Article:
Telecom Ramblings  Aug 6  Comment 
Yesterday there was a bit of consolidation over in the financial networking segment of the industry.  IPC Systems has announced the acquisition of smaller rival ASPone. IPC Systems was once the trader voice arm of Global Crossing and these...
SeekingAlpha  Mar 18  Comment 
ByMichael Blair: In the golden days when fiber optics were being introduced on a massive scale we saw a number of giants emerge. Global Crossing grew from a $35 million venture investment in 1997 to a massive Tier 1 communications provider only 5...
Benzinga  Jul 11  Comment 
Recent media attention has focused on a 2003 "network security agreement" between Global Crossing and "Team Telecom" – a collection of U.S. government agencies that includes the Department of Defense and the Department of Homeland Security. ...
Telecom Ramblings  Jul 11  Comment 
This article was authored by John C. Tanner, and was originally posted on telecomasia.net. ITEM: The Washington Post has published an extensive piece on what Singapore Technologies Telemedia had to do to satisfy national security concerns...
Telecom Ramblings  Feb 20  Comment 
Some interesting inorganic news today from the alternative service provider side of things. Impact Telecom has announced that it has signed a definitive agreement to acquire Matrix, or more specifically specifically all outstanding shares of both...
Cellular News  Sep 19  Comment 
T-Mobile USA has announced that John Legere, the former CEO of Global Crossing, has been named as the company's new CEO effective at the end of this week. Click here for more.
Telecom Ramblings  Jul 9  Comment 
Last week marked nine months since [company id="lvlt"] closed its purchase of Global Crossing, and this week will be fifteen months since the deal itself was announced. The company's stock price today is still below where it was on both of those...
Telecom Ramblings  May 23  Comment 
Pacific regional operator Pacnet has an interim leader in place following the sudden departure of longtime CEO Bill Barney. The current CFO, Brett Lay, has taken over CEO duties while the board seeks a permanent replacement. However, given the...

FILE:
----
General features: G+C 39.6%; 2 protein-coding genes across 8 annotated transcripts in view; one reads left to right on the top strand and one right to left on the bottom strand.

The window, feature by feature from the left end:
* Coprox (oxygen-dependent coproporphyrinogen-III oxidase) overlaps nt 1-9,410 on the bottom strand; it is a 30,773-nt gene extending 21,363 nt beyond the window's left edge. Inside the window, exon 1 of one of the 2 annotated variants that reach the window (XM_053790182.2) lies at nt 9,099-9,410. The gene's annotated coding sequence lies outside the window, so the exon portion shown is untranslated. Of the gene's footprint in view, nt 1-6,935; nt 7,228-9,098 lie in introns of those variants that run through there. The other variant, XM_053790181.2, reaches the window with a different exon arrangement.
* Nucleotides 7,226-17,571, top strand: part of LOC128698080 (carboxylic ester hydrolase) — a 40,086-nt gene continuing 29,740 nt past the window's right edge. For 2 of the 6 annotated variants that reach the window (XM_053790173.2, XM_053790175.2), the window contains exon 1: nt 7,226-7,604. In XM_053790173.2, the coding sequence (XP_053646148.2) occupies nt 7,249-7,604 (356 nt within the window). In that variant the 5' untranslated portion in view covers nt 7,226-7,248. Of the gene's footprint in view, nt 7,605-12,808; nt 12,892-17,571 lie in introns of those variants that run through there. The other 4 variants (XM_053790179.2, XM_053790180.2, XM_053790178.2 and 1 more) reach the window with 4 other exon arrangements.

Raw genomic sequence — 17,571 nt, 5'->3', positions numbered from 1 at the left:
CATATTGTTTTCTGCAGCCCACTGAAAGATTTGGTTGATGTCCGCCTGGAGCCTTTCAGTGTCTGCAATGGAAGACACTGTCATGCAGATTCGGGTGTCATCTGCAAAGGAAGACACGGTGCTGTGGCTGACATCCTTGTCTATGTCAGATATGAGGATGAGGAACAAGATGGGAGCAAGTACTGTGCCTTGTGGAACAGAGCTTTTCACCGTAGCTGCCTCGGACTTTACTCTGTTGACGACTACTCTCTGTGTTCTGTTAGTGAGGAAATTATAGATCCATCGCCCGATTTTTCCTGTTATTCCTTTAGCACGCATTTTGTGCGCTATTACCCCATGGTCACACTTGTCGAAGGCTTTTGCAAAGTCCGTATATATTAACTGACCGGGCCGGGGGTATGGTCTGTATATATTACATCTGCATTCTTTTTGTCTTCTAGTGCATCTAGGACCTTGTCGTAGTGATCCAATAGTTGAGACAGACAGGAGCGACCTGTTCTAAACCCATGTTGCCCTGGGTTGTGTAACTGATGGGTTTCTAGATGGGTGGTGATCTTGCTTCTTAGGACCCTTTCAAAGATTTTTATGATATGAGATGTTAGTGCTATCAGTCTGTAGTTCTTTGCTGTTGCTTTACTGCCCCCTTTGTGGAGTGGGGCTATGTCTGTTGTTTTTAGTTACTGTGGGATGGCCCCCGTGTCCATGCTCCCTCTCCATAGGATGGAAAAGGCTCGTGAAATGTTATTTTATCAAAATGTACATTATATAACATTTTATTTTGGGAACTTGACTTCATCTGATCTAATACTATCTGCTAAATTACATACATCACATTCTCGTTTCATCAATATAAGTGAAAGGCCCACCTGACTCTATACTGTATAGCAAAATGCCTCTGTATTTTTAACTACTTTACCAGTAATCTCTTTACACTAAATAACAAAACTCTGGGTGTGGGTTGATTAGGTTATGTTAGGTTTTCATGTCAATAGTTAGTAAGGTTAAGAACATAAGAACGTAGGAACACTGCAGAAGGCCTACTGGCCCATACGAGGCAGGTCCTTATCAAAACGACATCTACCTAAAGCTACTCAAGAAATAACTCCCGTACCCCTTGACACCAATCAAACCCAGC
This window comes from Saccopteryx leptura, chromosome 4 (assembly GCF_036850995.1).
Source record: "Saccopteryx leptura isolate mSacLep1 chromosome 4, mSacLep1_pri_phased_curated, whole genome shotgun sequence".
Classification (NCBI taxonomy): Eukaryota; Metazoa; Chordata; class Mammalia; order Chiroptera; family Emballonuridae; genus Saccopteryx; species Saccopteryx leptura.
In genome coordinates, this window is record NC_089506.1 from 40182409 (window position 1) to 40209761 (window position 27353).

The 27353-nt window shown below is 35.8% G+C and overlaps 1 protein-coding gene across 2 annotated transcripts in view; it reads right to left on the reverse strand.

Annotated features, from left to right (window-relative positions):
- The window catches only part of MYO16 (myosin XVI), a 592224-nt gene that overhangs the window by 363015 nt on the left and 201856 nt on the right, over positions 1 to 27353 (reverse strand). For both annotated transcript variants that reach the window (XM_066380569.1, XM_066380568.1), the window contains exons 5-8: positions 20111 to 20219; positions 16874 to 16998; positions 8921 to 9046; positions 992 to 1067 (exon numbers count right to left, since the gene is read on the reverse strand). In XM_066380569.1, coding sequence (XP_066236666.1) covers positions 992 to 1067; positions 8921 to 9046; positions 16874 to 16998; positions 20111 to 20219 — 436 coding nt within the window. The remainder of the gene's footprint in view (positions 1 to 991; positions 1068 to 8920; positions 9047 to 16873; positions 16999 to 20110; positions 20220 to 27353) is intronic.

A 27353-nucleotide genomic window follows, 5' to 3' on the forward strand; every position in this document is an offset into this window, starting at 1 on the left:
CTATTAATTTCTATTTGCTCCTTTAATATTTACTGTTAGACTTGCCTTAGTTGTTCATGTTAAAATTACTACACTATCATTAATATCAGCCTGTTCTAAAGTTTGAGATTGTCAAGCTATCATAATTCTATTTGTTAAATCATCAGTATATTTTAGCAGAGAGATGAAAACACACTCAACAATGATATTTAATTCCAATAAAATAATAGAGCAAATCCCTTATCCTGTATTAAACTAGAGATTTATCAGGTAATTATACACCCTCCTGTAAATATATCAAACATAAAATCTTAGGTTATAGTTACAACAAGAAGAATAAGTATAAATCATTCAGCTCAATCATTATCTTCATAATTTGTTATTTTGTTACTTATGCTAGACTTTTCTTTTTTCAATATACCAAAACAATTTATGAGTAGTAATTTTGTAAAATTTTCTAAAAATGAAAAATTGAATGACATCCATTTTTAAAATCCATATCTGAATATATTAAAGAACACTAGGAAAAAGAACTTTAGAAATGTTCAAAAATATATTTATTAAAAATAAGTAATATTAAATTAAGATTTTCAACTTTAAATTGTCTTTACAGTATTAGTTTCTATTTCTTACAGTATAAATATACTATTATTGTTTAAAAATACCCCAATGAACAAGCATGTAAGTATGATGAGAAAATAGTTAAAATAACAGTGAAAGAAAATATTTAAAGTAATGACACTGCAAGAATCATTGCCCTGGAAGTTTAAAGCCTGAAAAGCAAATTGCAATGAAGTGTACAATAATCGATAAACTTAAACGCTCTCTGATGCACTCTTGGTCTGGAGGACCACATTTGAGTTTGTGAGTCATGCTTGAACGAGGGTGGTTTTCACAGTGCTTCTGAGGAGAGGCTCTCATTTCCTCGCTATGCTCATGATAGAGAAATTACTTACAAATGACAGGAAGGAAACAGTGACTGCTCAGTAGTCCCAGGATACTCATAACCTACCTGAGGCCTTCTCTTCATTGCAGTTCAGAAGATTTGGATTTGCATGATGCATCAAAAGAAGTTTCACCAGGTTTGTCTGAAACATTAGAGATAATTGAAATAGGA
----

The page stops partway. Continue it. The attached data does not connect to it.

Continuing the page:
Telecom Ramblings  Mar 16  Comment 
For several years now, I have been tracking fiber-fed building counts for competitive operators, but for a couple years now I have been missing a recent datapoint for one of the largest metro fiber footprints out there, [company id="lvlt"]. The...
MarketWatch  Feb 8  Comment 
Level 3 Communications Inc.’s fourth-quarter loss narrowed amid sharply higher revenue thanks to its Global Crossing acquisition, as well as a gain related to the network-services company’s recent sale of its coal-mining business.


Related Articles

Global Crossing (NASDAQ:GLBC) provides long-distance phone and data services to over 30+ countries via a vast array of undersea and terrestrial telecommunications networks. Global Crossing is a survivor of the dot-com bubble after filing from a 2003-filed bankruptcy. Since that time, however, the company has yet to generate an annual profit with losses applicable to shareholders of $280 to $340 million each year on $1.9 to $2.6 billion in sales with an average net margin of -14.7%.[1]

Notably, over this time, Global Crossing has consisently cut its cost of operations with costs as a percentage of revenue dropping from 88.5% in 2004 to 70.1% in 2008.[1] In 2008, the company's was susceptible to wild swings in currency exchange rates as the drop in the British Pound (GBP) cut into both revenues and costs for their GCUK segment. While the loss of revenue was essentially wiped out by cost savings in the pound, the more important development was the decrease of $58 million in debt, or 5% of its total debt load, thanks to pound-denominated debt and the drop in the value of the pound in 2008.[1]

Business Overview

Global Crossing's network spans 690 cities in more than 60 countries and six continents around the world with operations in North America, Europe, Latin America and a portion of the Asia/Pacific region.

Business and Financial Metrics

In 2008, Global Crossing grew revenues by 15% from $2.3 billion in 2007 to $2.9 billion in 2008 with a decrease in loss applicable shareholders from $310 million in 2007 to $281 million in 2008.[1] The improvement in the 2008 loss applicable to shareholders is partly due to the company's ongoing efforts to cut costs with cost of revenues in 2008 of $1.8 billion compared to $1.7 billion in 2007 -- an improvement that saw its costs as a percentage of revenues drop from 76.2% to 70.1%.[1]

Business Segments

ROW (58.8% Revenue)

The ROW Segment encompasses the rest of Global Crossing's operations, largely in North America with with small operations in Europe, Latin America, and Asia. In 2008, the ROW segment grew revenues by 8% from $1.42 billion in revenue in 2007 to $1.54 billion in 2008.[2]

GCUK (23.0% Revenue)

The GCUK Segment provides telecommunications services, including data, IP and voice services to major corporations and organization companies in the UK. In 2008, the GCUK segment grew revenues by 2.9% from $582 million in revenue in 2007 to $599 million in 2008.[2]

GC Impsat (18.2% Revenue)

The GCUK Segment provides telecommunications services, including data, IP and voice services to major corporations and organization companies in Latin America. In 2008, the GC Impast segment lead the company in segment revenue growth with an increase of 76.6% from $269 million in revenue in 2007 to $475 million in 2008.[2]



  1. 1.0 1.1 1.2 1.3 1.4 GLBC, 10-K, 2008, page 48
  2. 2.0 2.1 2.2 GLBC, 10-K, 2008, page 67
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